10 Survival Tips for Moving your Elderly Loved One

As your parents age and their mobility declines the prospect of moving them closer to home is a daunting undertaking. An aging parent might already have difficulty walking around their nursing home let alone a busy airport. Here are 10 tips to moving your elderly mother.

1. Consult with your Care Facility

Your current care facility staff can best assess your mom or dad’s condition. Their opinion matters in selecting the mode of transport best suited to your needs. Is their condition too fragile to fly or drive? Do they have to recline or laydown? The facility staff will help you to make this judgement call.

Above all else do what YOU feel most comfortable with. Moving is a stressful time and any issues could potentially affect the well being of your mom or dad.

2. Research your options

Now that you have an assessment on their health condition, look into the most appropriate way to travel. If the trip is across town, your car might be enough. For long distance trips get to know the choices.

The safest way to relocate your elderly mother long distance is a medical transport. These services have medical staff and a variety of medical vehicles. For an in depth read look at our article, “Medical transportation for the elderly”  

The biggest decision is if flying is an option or not. If it is arrange for a wheelchair at the airport. If it is not, look into various ground long distance options.

3. Ask your family members

Don’t make moving an elderly parent a solo activity. You need to be ready to take charge, but still ask other siblings or relatives for their input. Lastly don’t forget that your parent might have a preference too.

This will vary on the condition of your parent. Dementia and other conditions will mean that you need to make the decision for them but still treat them like adult children. See what Jeff Bevis says for more tips on being an adult child.

4. Have a realistic timeline

This move will take many months. The time it will take to identify the new facility can take anywhere from 2-5 weeks. After you identify the right assisted living facility it can be 1-2 months before they have a room open for your transfer.

Some health insurance plans require an ‘out of state pass’. These passes can take 2-6 weeks to acquire when crossing state lines. Start both efforts at the time instead of waiting for one to finish.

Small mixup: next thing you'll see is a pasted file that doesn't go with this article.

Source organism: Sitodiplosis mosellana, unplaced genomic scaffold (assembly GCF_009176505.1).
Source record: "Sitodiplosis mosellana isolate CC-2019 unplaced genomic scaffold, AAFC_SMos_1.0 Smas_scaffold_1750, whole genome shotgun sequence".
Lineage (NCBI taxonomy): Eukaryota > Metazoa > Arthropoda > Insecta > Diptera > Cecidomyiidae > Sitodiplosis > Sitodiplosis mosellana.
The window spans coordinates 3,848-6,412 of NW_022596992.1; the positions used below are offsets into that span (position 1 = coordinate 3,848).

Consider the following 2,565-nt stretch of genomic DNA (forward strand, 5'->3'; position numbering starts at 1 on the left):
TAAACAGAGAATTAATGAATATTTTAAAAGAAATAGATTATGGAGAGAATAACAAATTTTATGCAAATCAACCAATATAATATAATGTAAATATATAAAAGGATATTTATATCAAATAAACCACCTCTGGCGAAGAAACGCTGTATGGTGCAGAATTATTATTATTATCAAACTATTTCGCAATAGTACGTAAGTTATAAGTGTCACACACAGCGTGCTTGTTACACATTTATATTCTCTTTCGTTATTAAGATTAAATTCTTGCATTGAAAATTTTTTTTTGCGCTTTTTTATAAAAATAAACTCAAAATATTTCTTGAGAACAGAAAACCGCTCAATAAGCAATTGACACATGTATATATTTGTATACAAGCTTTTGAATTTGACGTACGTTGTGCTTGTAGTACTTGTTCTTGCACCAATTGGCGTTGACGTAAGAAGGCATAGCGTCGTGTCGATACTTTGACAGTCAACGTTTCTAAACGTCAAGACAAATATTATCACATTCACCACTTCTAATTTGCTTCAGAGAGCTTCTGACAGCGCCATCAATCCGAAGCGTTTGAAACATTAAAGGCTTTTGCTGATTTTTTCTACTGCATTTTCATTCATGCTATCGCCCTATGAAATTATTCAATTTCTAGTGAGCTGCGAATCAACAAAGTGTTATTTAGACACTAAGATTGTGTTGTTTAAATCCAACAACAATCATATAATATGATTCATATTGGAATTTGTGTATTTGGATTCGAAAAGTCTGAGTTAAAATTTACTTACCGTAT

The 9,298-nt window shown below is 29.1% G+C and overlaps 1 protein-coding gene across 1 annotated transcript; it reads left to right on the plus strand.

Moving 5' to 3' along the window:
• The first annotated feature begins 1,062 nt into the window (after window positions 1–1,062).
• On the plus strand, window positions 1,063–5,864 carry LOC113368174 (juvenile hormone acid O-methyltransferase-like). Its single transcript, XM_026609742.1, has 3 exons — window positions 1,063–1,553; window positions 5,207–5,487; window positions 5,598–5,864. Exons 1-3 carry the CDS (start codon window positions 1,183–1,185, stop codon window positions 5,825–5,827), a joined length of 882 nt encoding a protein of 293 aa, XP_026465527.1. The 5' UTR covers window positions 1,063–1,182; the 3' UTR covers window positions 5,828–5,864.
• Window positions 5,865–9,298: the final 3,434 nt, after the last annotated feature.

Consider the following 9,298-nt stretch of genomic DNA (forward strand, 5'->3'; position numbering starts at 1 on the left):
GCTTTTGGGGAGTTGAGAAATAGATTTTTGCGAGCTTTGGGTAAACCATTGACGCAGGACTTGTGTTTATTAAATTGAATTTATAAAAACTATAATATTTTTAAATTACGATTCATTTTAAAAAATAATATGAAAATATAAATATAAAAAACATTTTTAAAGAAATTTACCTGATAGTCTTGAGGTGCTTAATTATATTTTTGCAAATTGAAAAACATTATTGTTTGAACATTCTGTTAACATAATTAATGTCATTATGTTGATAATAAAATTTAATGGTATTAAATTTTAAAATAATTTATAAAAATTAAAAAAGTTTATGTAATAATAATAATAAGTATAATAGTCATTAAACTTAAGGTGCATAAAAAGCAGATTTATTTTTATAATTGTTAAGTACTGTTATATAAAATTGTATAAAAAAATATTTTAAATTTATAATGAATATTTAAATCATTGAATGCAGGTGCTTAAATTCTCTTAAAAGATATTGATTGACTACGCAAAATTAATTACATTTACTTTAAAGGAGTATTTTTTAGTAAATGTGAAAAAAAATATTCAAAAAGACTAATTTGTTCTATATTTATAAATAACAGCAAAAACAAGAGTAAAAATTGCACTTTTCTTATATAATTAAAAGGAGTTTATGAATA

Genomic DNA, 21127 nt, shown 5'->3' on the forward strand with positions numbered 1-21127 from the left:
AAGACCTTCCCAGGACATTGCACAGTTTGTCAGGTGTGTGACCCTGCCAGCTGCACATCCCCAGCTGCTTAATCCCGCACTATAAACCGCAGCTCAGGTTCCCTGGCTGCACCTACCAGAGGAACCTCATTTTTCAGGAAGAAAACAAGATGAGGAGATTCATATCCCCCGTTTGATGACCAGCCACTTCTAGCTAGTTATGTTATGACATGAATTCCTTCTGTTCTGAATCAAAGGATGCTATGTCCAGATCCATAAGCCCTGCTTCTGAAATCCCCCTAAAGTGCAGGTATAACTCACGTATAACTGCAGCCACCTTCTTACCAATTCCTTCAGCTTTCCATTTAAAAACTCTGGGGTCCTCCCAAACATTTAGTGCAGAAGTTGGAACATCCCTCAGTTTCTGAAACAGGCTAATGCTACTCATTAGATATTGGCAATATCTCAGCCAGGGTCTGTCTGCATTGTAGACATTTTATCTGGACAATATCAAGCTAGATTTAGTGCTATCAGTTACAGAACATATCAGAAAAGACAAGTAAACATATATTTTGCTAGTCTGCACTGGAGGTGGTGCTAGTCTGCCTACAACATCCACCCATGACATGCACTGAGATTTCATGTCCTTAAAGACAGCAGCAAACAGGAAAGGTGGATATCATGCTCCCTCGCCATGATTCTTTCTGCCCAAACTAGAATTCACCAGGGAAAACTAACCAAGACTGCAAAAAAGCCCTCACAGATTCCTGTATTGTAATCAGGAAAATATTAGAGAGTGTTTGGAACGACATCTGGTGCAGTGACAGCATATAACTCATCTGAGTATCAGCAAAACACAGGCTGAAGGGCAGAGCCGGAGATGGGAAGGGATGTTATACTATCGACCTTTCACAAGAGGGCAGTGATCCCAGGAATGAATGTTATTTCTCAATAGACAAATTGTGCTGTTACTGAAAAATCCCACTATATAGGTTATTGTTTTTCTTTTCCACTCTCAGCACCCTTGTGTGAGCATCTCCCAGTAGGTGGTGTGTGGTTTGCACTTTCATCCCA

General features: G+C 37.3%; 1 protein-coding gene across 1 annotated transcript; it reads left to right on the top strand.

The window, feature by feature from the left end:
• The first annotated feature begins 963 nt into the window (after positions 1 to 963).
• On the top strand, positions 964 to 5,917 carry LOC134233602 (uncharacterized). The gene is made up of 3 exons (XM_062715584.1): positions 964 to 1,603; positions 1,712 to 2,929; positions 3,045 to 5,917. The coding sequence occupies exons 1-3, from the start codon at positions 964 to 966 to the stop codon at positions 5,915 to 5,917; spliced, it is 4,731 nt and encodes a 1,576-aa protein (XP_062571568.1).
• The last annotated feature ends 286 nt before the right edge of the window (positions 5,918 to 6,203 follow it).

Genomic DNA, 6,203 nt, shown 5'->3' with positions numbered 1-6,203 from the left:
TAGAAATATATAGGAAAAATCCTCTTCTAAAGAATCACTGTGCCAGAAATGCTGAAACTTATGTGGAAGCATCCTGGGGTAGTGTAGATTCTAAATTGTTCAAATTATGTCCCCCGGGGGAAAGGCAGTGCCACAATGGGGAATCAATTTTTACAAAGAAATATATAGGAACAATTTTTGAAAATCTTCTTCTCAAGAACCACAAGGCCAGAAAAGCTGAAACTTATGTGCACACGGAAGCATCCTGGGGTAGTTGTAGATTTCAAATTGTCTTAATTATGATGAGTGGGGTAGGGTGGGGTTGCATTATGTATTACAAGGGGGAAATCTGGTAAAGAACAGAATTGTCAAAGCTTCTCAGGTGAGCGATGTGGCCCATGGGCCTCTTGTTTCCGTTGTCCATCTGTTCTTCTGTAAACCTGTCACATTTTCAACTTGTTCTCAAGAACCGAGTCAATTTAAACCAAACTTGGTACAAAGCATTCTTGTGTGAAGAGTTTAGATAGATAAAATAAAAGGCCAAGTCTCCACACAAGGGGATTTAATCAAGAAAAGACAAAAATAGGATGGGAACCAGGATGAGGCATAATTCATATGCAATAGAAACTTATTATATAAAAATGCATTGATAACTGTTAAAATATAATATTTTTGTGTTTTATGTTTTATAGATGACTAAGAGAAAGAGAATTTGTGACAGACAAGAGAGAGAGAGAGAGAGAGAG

Lastly, if you are going to use a medical transport service research them and pick your top two providers before the assisted living space becomes available. There are a lot of transport providers to sift through and they each have different availability once you are ready to move.

5. Identify what’s most important

Don’t expect everything to go the way you want. Whether it’s working within a certain budget, traveling a certain way, or having things go according to ‘plan’. The new assisted living community might not have all the space or amenities as the current one.

Do you really need all of your parents belongings? Consider downsizing the recliner and tv and either buy new or go without them at the new facility.  Change is hard, so don’t make it harder by focusing on the small stuff.

6. Consider a moving company

There are many moving companies that can assist with a move like this. Black Tie movers have especially good reviews.  There are many others out there to consider. It’s worth noting that Jitterbug Medical Transport provides the moving assistance for free in addition to caring for your loved.

You can also consider long term storage units. There’s plenty of storage options out there and maybe you want to organize the items later. You can use a storage finding service, such as SpareFoot, to find and compare prices for all of the best storage facilities near you. That way you can be sure that you are getting the best deal without spending a lot of time researching prices on your own.

7. Travel with them

A senior move is hard. Waiting anxiously for them to arrive while you drive is a plan for disaster. Make a plan so that you are traveling with them either by plane, car, or medical transport.

8. Pack food

You wouldn’t go hiking without a napsack full of food. Likewise don’t leave your travel plans up to chance and pack food ahead of time. Be sure to have a mix of soft foods: pita pocket bread, peanut butter, yogurt, nuts etc.

If you are flying you might be out of luck. If having the right foods is very important this might tilt the scale to a ground transport option.

9. Bring the adult diapers

Don’t leave nature's call up to chance. Encourage, enforce, and beg your loved one to wear an adult diaper while traveling. Senior living can tell you more about this option.

10. Have a medical folder

You are essentially the move manager for your elderly loved one. Don’t leave anything to chance and have a binder with their full medical history. If an incident occurs you’ll want to immediately hand the medical binder to medical personnel so they can assist further.

Moving older adults is a daunting undertaking. The safest transport for the elderly is a medical transport. Through careful planning you can bring your loved one closer to home without any major incidents.